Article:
Today, Lance Mackey won the fabled "Last Great Race," the Iditarod dog sled race that remembers a period in our nation's history of which Jack London wrote so elegantly. No superbowl, final 4, or world series will ever compare in my mind to this race of everyday men and women who have gone mad for the love of dog and wilderness.
From The Call of the Wild by Jack London published in 1900...
John Thornton was eating dinner when Buck dashed into camp and sprang upon him, in a frenzy of affection, overturning him, scrambling upon him, licking his face, biting his hand--"playing the general tomfool," as John Thornton characterized it, the while he shook Buck back and forth and cursed him lovingly.
For two days and nights Buck never left camp, never let Thornton out of his sight. He followed him about at his work, watched him while he ate, saw him into his blankets at night and out of them in the morning.
But after two days the call in the forest began to sound more imperiously than ever...
Good night, Mom. Thank you for reading to me.
Good night, Victor, Grasshopper, and Dizzy.
May you all rest in peace.
Tuesday, March 17, 2009
Monday, March 16, 2009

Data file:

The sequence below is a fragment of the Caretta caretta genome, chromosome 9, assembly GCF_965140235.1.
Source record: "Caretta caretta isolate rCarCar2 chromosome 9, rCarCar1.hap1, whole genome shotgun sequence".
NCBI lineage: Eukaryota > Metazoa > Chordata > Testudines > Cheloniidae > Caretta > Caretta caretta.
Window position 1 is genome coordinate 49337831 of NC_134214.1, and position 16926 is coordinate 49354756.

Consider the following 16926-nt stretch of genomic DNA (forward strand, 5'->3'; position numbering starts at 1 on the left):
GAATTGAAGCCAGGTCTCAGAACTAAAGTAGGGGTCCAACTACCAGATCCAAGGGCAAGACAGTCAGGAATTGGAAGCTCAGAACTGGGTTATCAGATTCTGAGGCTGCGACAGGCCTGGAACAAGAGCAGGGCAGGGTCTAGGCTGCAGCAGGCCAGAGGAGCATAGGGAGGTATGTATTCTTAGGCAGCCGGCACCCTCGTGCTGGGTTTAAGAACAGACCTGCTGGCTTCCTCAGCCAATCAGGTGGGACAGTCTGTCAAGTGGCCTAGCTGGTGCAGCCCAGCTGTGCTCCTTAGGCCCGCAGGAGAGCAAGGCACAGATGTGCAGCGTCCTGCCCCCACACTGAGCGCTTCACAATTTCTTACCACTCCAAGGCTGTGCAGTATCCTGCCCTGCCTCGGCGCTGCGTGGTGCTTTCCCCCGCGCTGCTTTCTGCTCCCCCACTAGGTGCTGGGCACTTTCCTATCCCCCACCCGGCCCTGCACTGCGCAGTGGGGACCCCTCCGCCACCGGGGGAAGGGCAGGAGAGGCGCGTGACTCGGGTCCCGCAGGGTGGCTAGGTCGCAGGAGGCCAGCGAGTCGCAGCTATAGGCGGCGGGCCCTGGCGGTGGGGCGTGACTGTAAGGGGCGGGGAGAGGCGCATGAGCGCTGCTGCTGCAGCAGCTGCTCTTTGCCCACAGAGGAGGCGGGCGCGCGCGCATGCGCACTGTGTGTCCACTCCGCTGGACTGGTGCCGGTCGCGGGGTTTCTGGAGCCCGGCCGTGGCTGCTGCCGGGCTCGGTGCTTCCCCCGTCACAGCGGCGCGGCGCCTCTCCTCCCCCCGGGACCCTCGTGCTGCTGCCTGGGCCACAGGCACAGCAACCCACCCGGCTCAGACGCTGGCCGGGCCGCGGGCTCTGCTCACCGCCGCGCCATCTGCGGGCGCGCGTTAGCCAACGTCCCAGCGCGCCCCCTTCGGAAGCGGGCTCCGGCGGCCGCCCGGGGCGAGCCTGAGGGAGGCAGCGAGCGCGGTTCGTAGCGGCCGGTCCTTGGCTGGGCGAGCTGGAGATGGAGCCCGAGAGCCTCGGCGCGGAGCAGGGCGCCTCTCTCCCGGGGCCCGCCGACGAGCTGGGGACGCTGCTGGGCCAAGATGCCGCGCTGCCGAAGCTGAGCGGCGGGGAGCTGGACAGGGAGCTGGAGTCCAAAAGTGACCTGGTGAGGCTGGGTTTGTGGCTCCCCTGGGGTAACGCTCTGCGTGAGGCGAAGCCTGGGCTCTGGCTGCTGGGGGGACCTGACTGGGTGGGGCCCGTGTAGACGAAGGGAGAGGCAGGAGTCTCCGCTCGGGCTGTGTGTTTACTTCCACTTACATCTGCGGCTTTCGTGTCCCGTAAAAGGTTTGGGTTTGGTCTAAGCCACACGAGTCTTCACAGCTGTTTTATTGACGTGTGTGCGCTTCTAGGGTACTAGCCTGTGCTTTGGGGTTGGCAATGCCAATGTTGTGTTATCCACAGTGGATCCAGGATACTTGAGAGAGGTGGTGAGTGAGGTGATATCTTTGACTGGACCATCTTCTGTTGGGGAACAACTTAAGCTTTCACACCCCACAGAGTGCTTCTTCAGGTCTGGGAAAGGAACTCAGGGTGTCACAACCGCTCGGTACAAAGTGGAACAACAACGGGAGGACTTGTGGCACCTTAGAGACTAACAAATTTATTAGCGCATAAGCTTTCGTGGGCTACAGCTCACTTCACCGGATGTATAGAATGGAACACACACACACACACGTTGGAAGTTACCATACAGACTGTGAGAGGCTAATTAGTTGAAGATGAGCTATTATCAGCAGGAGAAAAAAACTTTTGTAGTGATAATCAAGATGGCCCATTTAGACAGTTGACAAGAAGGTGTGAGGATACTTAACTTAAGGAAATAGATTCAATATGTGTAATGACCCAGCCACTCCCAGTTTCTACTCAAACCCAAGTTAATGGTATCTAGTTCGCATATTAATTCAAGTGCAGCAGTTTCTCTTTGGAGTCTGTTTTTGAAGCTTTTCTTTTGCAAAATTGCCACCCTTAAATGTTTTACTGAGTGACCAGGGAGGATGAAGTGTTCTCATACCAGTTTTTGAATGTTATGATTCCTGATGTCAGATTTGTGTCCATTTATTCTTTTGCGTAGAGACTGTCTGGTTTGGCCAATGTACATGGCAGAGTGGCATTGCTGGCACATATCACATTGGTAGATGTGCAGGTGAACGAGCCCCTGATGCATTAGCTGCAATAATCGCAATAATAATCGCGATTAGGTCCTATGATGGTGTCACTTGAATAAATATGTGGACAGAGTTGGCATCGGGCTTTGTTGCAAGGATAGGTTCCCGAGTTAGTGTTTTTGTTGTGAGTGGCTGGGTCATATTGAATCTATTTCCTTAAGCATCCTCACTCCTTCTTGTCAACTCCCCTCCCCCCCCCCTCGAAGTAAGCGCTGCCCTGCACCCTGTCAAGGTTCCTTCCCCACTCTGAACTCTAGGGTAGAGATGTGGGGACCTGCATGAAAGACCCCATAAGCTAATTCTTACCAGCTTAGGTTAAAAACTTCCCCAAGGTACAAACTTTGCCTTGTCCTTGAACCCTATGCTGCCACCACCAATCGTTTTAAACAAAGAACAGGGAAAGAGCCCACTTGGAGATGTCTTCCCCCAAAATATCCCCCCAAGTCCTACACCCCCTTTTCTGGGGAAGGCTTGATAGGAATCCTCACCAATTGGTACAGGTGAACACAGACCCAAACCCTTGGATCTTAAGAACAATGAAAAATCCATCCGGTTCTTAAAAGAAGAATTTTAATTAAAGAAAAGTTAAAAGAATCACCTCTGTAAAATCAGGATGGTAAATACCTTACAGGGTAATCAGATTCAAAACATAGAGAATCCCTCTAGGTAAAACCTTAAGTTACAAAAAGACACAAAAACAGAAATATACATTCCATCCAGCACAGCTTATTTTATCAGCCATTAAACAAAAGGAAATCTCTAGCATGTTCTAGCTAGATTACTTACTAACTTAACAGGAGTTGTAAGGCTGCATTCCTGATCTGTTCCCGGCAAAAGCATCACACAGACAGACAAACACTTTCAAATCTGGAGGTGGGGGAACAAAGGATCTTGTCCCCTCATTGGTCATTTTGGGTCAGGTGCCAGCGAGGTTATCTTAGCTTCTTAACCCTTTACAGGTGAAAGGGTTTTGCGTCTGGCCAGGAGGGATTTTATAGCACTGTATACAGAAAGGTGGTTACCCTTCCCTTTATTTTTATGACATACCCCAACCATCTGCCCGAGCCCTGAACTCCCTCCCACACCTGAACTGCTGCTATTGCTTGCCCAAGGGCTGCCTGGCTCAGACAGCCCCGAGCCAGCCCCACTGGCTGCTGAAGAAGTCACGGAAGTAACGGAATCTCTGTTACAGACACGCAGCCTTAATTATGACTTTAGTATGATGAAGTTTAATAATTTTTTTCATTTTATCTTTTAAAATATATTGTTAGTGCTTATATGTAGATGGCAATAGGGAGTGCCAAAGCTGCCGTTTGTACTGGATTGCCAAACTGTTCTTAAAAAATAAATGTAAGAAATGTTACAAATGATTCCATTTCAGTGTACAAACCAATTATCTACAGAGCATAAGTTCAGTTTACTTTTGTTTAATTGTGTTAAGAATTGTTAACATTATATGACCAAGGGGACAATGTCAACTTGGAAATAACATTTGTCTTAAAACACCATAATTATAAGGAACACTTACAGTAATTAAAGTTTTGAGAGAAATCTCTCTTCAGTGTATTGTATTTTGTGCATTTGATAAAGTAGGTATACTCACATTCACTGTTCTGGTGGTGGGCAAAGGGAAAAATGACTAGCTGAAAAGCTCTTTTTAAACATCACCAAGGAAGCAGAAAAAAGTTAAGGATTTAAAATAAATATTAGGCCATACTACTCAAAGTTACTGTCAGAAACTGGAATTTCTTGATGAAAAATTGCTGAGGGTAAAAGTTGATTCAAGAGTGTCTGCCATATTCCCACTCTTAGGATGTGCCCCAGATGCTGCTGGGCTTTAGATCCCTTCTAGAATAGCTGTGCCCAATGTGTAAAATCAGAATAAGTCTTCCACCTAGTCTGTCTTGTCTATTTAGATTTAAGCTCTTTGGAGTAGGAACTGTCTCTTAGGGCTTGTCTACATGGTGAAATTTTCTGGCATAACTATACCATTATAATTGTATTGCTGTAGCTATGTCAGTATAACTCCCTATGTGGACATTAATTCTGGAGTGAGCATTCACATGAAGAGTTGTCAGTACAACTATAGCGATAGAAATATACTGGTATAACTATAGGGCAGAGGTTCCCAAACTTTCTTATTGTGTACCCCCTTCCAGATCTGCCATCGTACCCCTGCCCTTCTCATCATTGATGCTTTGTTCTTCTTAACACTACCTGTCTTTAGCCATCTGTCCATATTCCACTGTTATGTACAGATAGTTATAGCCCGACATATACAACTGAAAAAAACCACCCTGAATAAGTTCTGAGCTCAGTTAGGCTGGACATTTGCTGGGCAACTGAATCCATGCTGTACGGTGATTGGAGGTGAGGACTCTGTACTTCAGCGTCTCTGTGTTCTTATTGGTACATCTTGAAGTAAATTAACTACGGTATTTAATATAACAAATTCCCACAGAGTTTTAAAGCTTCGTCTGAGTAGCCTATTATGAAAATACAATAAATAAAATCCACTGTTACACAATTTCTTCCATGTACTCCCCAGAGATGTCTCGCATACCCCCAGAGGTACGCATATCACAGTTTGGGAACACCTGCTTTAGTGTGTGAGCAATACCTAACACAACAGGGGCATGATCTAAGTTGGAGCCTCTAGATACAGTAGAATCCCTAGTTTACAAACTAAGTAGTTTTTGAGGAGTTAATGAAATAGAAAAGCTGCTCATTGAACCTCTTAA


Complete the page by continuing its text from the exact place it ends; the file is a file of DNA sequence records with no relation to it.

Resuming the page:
Friday, March 13, 2009
Camp 1: People who give you a good amount of detail
Camp 2: People who answer with one word: "fine"
Camp 2 people seem like geodes to me: I want to know what's really going on inside. Once a reporter, always a reporter, I suppose.
So what does that mean, exactly, "fine?"
I heard one person call the word an acronym for the following: Feelings Inside Not Expressed
And just today, my friend Amy said she has a pal who likes to say: "I'm fine...but I'll be alright."
I'm going with online Webs definition #3: delicate, subtle, or sensitive in quality, perception, or discrimmination.
I'd sure like to be that kind of fine person--and depart Camp 1.
"The bigger the hair, the closer to heaven."
Only the best Texas governor ever
(It's been a lonnnnnng day, and I think it would be wise for me to go rest my brain now.)
Wednesday, March 11, 2009
Tuesday, March 10, 2009
One of my favorite things about growing up Catholic was lighting candles. I'd bend my legs to rest on a kneeler in a dark alcove, plunk a few coins in a metal box, light a wick (preferaby in a red votive), and say a little prayer for someone in need. Sometimes, I even lit a candle for myself.
Monday, March 9, 2009
Just look at those dogs go!
Sunday, March 8, 2009
A dear friend of mine knew I was fretting about something, and she sent me the following quote:
"At the moment of commitment, the universe will conspire to assist you."
Thank you, Marly.
- Sleep, a lot
- Sleep, more than you can imagine yourself ever sleeping
- Sleep, sleep, sleep
- Let people know your limits and limitations; this isn't the time to pretend all's well
- No matter how frustrating, hang on...to hand rails, to someone's arm, to hope
- Remember you have 5 senses, and if your eyes and ears cause you trouble, check out touch, smell, and taste